My SO and I scheduled a road trip to Milwaukee last weekend, and since the Chicago Botanical Garden was on the way, we decided to stop for a visit. Wowsers! We've been to other botanical gardens, but this one is my favorite (so far).
We are at (ahem) a certain age where we forget things. Consequently, even though we arrived too early for the Grand Tram Tour, by the time we made a trip back to the car (what kind of photographer forgets his camera?), ate some lunch (hint - eat before you come unless you don't mind spending a small fortune for a not very exciting meal), made an aborted trip to the gardens proper, returned to the car AGAIN for sweaters, and visited the facilities, it was time for the tour!
Some might think walking the gardens and touring the grounds is redundant, but I disagree. For one thing, on the tour, you learn all kinds of things you might otherwise not. Also, the Prairie is rather large but somewhat repetitious, at least this time of year (hello golden rod!), so the eyeful we gained from the tram was enough. And the tour was the closest we got to the Japanese Garden, as caterers were setting up for a wedding there.
There are 31 different gardens, and we probably wandered through several of them without knowing which were which. Again, a tour, either the Bright Encounters Tram or one of the walking tours, would have been helpful. We had a map but were too busy looking, looking, looking at everything. I was most interested in the Fruit and Vegetable Garden, and we passed through the Crescent, the Esplanade, and the Native Plant Garden on the way. You know how landscaping books talk about mixing forms and textures, and show you photos as examples? Seeing real life displays of these principles is completely different.
The scale of the gardens is another aspect that cannot be appreciated from looking at books. When you have acres to work with, you can plant acres of landscaping. The trick is to adapt the ideas to the space available in the home gardener's own plot of ground. And add some whimsical art.
We spent most of our time among the fruits and vegetables. Having planted apple and cherry trees this year in my own yard, and trying to follow explicit directions spelled out in several books on orchards, I was particularly intrigued by the variety of methods used at CBG. (And thanks to the tram tour, I now know how to pronounce "espalier". At least, I assumed the guide was pronouncing it correctly; she was wrong about "artisanal", saying "artesian" instead.)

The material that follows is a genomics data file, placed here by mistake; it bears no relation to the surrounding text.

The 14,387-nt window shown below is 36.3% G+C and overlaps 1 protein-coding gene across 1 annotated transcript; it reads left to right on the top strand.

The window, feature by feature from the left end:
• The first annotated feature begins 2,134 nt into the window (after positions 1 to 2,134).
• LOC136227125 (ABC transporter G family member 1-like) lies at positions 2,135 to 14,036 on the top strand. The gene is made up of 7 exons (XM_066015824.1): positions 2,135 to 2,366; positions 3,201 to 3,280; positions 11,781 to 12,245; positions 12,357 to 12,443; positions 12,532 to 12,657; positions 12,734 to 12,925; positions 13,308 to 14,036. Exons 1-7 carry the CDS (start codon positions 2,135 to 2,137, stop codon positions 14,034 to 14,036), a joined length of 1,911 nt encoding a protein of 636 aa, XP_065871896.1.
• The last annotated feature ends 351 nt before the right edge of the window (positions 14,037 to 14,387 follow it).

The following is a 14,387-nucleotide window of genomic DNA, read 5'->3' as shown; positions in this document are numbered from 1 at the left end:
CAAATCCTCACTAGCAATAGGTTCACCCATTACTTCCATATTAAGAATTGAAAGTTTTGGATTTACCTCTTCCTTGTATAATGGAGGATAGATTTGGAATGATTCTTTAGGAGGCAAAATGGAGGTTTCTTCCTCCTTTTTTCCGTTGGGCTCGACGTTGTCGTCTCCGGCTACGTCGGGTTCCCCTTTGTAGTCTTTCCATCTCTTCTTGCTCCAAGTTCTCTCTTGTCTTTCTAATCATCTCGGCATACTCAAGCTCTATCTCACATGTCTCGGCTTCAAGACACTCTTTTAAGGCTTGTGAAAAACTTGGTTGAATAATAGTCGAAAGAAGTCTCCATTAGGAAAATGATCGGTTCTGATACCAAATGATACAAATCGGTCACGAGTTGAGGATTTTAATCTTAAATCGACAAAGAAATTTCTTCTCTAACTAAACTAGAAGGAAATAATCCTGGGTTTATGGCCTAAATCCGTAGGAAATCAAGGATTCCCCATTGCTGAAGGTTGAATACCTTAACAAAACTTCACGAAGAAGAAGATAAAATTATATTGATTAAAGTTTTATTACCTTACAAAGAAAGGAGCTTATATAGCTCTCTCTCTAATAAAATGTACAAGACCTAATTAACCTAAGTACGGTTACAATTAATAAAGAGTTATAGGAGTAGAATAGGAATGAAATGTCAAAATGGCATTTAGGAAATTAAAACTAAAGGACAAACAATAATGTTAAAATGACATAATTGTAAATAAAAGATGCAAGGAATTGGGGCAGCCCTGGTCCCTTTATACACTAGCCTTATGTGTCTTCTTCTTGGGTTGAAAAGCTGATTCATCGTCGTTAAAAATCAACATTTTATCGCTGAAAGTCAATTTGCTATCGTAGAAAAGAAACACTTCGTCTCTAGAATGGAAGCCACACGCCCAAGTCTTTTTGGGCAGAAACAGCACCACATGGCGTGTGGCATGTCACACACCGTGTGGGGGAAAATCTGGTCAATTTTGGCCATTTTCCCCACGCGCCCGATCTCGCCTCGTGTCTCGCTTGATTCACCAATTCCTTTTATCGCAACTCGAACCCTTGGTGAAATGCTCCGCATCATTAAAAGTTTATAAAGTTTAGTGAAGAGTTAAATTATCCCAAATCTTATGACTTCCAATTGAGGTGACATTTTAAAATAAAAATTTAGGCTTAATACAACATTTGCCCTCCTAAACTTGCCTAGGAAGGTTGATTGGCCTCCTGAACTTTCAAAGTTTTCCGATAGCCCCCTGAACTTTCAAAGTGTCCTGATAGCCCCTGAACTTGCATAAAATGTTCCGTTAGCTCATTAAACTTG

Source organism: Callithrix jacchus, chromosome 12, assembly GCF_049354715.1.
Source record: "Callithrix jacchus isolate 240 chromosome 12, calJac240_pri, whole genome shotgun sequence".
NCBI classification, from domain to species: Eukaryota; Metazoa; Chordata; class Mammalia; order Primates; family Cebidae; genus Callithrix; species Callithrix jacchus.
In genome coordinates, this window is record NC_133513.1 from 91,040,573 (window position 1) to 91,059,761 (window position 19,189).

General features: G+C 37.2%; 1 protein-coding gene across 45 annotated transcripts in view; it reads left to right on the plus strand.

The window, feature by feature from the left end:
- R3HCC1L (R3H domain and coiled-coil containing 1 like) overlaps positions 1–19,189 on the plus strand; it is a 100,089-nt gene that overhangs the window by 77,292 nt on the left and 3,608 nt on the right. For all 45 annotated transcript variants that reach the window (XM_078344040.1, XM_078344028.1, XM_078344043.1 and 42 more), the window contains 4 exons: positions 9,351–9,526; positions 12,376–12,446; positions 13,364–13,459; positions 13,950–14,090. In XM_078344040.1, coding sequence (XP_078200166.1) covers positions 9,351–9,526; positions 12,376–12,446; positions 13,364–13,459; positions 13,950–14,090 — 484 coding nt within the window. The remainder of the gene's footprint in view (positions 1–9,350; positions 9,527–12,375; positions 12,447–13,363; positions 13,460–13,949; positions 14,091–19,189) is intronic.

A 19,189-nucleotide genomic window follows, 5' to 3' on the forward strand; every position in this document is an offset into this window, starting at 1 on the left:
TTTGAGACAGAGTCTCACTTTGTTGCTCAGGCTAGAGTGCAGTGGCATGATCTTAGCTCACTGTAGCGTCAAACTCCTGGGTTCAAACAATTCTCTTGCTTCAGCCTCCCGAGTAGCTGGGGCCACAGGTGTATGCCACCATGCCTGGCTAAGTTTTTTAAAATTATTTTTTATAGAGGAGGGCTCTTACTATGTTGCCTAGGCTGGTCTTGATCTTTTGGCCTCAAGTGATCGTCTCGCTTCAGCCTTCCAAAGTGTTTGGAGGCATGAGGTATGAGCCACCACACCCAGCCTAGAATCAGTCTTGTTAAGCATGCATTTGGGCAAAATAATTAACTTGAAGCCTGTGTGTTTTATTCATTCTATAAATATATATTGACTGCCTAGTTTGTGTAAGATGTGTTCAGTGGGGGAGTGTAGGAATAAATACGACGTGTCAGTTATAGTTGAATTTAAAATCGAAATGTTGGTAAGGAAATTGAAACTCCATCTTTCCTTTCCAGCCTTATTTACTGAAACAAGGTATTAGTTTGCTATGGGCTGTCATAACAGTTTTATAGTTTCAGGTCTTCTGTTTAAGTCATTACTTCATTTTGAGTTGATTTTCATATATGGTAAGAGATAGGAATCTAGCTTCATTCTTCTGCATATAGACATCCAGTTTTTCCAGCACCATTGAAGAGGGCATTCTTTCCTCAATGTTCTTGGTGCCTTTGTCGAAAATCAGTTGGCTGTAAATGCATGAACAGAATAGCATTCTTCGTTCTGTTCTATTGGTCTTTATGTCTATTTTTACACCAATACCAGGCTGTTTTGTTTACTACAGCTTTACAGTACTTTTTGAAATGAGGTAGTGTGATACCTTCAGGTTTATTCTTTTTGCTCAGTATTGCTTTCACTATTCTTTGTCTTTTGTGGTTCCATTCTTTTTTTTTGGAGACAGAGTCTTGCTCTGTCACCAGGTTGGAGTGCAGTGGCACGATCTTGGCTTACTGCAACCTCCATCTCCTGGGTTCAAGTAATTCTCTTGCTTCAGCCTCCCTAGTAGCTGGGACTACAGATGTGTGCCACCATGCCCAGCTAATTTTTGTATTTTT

You can grow fruit trees on a wall.
You can grow them in a row.
You can grow them on a fence.
You can grow them on a trellis. The trees on the left side were recently replaced and still rather puny compared to their mature cousins across the archway.
With creative pruning, fruit trees can be shaped and restrained in their growth habit. The only way to tell their true age is by looking at the trunks.
In some ways, the Fruit and Vegetable Garden reflected a vision I entertain of my own yard. This berry cage would not keep out woodchucks, but is very effective at discouraging marauding birds. I don't have trouble with birds in my berries, but the sparrows do like the pea plants, to the point where I have contemplated a cage such as this. An alternative idea is to make use of mylar ribbon, which CBG also uses here and there.
I also hope to have bees some day.
And kiwi! I still have the metal pergola that used to grace the patio, and have contemplated setting it up in the yard as an arbor for hardy kiwi and grapes. CBG did both.
The fruit of the hardy kiwi is smaller than what one finds in the grocery story, but lacks fuzz, so is more palatable for eating without peeling. I'm just not sure what I would do with all that fruit.
I have never tasted hardy kiwi, but I assume it tastes like store-bought. The fruit at CBG was not yet ripe, plus there were signs posted to not pick the fruit. If everyone said, Just one taste won't hurt, there would be nothing left in no time.
The sparrows that hang around the outside dining area cannot read, though, and tried to get us to ignore the signs that said to not feed the wildlife. On the right side of this picture, there is a plaque on the railing that describes what one sees across the water. CBG is extremely good at labeling plants and trees, which we really appreciated.
Since the Japanese Garden was off limits, we wandered about the water lilies, which were more varied than I have seen elsewhere. A major water feature is another item on my wish list, but every time I research the idea, I get discouraged by the amount of work they require.
There were very few blossoms this time of year, and I mistook what I now think were seed pods for flowers.
Don't they look other worldly?
We also visited the Bonsai Garden. This was outside, which could have been problematic for photographing, but CBG erected frosted panels behind each one, which really enhanced the viewing pleasure.
This is one area where more information could have been provided, such as the age of the trees.
It was time to go, but I kept getting distracted by this, that, and another thing. Even exiting through the visitors center stopped me on the spot, as I had to check out the planters overhead. The pergola on my deck needs something like this, but with vining plants, to provide more shade.
These coir planters were backed by metal sheets, presumably to protect the wood.
Since my SO now has family in Milwaukee, we anticipate making this trip on a regular basis, and can make the Chicago Botanical Garden a standard stop. We may even join, as membership gains us access to many other botanical gardens around the country, including the one here in Fort Wayne.